Page           Jim Warren's first published comic book was The Flintstones for the 1964 New York Worlds Fair. As a boy Jim went to the 1939 and 1940 Worlds Fair and had very fond memories of it. He was interested in getting into standard comic books and was seriously planning to create a new superhero character and have it debut at the Worlds Fair. Much to everybody's surprise he got the rights to publish a comic for the Worlds Fair, despite not having done a standard comic book before. DC owner Jack Liebowitz thought it was a given that DC would get the deal as they had previously. Warren's lawyer recommended not spending any money developing the comic book until all the contracts were negotiated and signed, after which there was 3 months left to produce the comic. That wasn't enough time to create a new character and produce the comic, so Jim went to Western Printing and Lithography and they agreed to do a Flintstone comic book for the event. The book had a print run of 500,000 and sold for 25 cents. The profits from it help subsidize Harvey Kurtzmans Help! and do new magazines.

1964 - Creepy #1 - Click for Bigger Image in a New 
Page           In November 1964 Warren published Creepy #1 a black and white comic magazine devoted to horror stories. The first issue was edited by Russ Jones, but Warren ended up hiring Archie Goodman (who was an editor for Redbook magazine) to take over the editing duties. Archie was also the main writer as well, he was a multi talented man but as far as editors go you'll have a hard time finding a creator who worked with Archie Goodman to say there was a better editor in the business. And helping everyone along was a great crew of artists/storytellers. Among them were the old EC gang of horror artists like Jack Davis, Al Willaimson, Johnny Craig, Wally Wood, Joe Orlando, Reed Crandall, John Severin, George Evens and Frank Frazetta. Other big names include Alex Toth, Steve Ditko, Neal Adams, Gene Colan, Tom Sutton, Jeff Jones, Richard Corben, Russ Heath, Alex Nino, Mike Ploog, Bernie Wrightson and more. Creepy would go 145 issues until 1983 - but did put out 146 in 1985. Warren would also put out a magazine in the future devoted to a solo character, which would have a much longer stay in the comics market.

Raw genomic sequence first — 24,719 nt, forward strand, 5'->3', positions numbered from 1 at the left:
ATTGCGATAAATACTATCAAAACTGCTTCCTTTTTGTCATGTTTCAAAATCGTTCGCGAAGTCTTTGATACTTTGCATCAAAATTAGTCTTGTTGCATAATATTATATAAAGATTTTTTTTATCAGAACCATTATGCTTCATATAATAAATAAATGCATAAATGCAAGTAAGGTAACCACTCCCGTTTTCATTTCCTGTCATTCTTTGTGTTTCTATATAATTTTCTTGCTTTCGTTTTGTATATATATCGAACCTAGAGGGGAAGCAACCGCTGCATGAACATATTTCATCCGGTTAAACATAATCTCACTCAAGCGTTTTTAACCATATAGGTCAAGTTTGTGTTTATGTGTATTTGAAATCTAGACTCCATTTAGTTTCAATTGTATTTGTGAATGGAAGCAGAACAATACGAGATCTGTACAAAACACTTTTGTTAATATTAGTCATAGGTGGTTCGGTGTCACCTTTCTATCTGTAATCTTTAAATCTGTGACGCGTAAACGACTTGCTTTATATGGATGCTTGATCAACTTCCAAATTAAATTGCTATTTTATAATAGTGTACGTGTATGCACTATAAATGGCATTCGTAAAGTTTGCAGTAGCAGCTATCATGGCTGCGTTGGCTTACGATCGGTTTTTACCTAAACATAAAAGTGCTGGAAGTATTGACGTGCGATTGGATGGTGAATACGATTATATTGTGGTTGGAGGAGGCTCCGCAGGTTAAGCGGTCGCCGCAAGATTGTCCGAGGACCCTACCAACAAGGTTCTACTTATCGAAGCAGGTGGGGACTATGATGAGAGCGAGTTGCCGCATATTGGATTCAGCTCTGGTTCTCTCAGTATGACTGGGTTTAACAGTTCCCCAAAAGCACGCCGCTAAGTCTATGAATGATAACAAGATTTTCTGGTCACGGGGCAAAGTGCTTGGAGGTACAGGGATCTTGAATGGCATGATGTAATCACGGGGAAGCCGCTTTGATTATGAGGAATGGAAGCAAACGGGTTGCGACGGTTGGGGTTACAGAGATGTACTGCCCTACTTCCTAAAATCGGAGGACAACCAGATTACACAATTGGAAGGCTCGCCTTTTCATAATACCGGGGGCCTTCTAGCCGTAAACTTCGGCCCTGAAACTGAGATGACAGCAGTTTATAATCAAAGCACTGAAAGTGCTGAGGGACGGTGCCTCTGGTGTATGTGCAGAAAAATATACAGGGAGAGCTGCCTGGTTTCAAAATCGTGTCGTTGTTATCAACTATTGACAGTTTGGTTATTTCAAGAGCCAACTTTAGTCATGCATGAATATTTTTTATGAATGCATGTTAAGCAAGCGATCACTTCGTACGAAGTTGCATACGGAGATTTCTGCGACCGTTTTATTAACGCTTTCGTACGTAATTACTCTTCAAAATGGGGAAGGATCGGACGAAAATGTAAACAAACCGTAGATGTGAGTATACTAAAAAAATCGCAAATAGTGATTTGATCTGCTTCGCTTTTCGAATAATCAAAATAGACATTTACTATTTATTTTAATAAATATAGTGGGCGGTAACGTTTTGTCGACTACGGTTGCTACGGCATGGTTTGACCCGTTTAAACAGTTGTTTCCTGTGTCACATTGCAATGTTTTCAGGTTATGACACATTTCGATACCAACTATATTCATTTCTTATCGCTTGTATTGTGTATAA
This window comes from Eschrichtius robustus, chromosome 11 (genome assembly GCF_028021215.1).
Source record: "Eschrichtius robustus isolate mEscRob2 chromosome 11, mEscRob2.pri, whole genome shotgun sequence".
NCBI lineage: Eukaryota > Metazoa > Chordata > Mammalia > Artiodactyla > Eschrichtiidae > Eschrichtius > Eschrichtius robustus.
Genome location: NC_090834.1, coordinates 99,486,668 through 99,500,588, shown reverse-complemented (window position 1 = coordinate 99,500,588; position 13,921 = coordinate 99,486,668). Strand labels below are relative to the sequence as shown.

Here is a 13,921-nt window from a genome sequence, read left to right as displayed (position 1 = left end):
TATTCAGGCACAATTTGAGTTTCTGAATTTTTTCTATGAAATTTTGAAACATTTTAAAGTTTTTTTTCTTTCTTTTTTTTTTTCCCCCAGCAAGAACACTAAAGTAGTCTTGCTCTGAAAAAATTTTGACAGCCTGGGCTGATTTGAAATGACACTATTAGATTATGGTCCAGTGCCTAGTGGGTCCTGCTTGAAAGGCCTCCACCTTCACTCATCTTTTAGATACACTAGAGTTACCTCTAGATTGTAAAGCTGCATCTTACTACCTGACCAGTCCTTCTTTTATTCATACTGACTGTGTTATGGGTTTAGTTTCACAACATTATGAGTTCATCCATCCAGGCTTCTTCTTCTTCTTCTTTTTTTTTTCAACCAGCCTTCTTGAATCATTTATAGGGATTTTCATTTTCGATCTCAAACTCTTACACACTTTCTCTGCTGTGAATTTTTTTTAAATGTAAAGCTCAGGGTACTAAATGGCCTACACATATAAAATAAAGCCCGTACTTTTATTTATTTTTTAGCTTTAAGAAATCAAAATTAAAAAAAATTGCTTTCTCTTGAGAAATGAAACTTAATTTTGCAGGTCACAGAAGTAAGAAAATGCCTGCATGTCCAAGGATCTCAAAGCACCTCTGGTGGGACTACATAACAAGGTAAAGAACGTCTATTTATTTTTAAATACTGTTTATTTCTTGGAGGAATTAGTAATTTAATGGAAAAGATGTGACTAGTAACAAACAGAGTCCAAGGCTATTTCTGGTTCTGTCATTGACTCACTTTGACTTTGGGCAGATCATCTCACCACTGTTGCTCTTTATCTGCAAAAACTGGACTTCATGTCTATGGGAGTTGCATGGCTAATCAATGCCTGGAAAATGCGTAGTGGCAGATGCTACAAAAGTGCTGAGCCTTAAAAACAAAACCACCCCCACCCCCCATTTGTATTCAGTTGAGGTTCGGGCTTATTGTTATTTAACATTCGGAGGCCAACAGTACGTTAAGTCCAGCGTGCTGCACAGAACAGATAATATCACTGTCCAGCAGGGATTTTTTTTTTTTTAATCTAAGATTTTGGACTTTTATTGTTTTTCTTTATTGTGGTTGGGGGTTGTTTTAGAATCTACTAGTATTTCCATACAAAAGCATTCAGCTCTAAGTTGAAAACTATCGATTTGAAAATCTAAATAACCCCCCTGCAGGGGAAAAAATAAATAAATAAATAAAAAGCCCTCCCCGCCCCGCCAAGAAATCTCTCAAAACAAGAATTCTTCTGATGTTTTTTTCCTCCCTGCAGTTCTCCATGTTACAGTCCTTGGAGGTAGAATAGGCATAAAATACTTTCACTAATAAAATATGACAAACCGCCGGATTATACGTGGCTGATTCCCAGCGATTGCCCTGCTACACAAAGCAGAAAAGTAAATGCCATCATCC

Behind the Scenes - The $35 dinner.